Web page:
Follow the digital activities of Canada’s 42nd Parliament
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TOUCH: Five Factors to Growing and Leading a Human Organization
For better or worse, digital business has fundamentally changed how organizations hire staff, market their services, and connect with stakeholders. The problem is, in an effort to use technology to connect with people more effectively, we have lost the humanity — that critical person-to-person connection — which is the engine of commerce and advocacy. TOUCH provides leaders of all types of organizations — private to public sector, community to enterprise business — with real-world, proven solutions.
In TOUCH, Mark Blevis and Tod Maffin argue that even though technology has enabled us to connect like never before, we’ve actually moved in the opposite direction. We have removed the real and human connections. It’s time to bring that human touch back to business. This book lays out the perfect blueprint. Want to be more human? Start with TOUCH.Mitch Joel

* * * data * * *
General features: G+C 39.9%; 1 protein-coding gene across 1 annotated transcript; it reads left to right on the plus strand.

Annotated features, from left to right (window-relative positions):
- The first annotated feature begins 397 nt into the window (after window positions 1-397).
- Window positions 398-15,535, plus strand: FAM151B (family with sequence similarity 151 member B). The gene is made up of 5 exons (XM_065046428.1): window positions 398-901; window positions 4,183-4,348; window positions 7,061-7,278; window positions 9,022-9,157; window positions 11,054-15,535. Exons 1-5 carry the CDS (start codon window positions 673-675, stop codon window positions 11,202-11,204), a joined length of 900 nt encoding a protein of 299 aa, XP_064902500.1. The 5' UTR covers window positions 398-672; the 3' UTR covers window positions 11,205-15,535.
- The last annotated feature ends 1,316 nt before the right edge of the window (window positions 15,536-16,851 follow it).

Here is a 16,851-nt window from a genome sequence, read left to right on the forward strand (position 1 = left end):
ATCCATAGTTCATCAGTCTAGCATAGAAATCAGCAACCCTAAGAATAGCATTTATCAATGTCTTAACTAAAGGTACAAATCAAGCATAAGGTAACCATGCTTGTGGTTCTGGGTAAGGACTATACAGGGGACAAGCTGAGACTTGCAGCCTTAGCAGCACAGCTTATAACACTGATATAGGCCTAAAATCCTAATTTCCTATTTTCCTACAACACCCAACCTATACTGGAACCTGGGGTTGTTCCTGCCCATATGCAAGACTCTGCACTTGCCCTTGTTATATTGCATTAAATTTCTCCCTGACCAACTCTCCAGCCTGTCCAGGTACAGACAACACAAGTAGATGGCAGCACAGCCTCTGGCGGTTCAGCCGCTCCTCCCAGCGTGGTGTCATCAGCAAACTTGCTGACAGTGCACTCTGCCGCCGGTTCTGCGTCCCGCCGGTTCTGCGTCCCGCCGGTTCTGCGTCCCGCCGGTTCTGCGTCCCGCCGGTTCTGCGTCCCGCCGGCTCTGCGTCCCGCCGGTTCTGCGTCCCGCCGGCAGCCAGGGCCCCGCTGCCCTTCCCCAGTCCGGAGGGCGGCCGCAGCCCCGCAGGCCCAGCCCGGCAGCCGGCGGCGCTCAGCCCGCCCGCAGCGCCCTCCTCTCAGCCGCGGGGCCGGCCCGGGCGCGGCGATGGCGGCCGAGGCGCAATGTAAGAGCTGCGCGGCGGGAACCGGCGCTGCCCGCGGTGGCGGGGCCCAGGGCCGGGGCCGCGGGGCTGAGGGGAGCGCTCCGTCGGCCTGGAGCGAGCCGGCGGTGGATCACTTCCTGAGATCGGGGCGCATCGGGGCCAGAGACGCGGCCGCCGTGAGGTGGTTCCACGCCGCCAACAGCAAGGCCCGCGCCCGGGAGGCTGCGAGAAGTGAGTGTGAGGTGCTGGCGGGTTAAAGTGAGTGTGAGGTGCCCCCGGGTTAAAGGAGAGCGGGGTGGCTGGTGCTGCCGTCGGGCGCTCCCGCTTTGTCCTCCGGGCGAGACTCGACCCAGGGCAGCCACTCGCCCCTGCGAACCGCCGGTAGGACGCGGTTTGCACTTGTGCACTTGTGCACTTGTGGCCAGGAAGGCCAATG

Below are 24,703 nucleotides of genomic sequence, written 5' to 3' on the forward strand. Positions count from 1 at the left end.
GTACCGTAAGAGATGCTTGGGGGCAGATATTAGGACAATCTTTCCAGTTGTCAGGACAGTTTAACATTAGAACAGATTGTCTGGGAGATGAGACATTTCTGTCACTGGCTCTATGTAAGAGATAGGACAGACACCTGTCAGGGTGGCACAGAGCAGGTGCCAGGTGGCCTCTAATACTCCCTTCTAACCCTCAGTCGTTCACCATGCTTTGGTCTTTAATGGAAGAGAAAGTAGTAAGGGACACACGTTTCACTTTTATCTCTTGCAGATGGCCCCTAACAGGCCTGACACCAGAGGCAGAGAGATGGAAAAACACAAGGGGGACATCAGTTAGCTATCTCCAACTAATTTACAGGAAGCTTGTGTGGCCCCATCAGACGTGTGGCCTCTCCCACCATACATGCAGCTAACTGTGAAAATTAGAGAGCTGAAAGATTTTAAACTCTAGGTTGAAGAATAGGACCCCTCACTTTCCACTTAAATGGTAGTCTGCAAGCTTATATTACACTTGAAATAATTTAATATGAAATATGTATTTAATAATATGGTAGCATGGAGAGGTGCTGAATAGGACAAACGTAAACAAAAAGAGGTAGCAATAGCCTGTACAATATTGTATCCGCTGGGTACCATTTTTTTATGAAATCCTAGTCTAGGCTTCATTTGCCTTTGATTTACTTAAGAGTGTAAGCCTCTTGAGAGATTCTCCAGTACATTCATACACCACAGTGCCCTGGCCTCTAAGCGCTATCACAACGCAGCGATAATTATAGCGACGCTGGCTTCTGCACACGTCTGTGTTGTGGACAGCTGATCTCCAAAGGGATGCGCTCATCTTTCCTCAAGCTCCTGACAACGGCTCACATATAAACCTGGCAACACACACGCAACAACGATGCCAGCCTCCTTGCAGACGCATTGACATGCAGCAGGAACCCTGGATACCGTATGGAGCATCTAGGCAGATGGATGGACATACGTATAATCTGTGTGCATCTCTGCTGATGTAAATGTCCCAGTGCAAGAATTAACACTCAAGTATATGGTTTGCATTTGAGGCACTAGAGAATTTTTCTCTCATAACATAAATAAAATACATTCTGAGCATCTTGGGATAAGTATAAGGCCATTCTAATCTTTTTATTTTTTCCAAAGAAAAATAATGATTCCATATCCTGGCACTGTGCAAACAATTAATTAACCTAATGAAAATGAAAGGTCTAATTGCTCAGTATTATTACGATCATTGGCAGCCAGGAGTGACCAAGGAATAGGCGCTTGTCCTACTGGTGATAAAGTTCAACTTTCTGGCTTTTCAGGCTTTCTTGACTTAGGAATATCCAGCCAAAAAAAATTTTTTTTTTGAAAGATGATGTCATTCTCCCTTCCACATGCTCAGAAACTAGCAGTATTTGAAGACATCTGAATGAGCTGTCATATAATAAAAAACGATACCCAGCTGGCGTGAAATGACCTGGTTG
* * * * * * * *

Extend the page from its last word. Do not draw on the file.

Recent blog posts
How MPs use social media, particularly in a crisis, reveals a lot about their commitment to communications, transparency and public engagement.
The makeup of the CPC leadership candidates’ social media followings is much more revealing than the recognition of their size.
The real value for CPC leaderhsip online activity is in reaching people and inspiring them to respond to posts with productive comments of their own.
Like most MPs, several of the CPC leadership candidates have an unhealthy dependency on being in their own photographs.
Most MPs fail to understand and embrace digital culture. Rather, they stand on a soapbox with a digital bullhorn. This is asocial (maybe antisocial) media.
The Internet boasts a sizeable real estate marketplace. Each property plays an important role in creating an online presence, digital footprint and equity.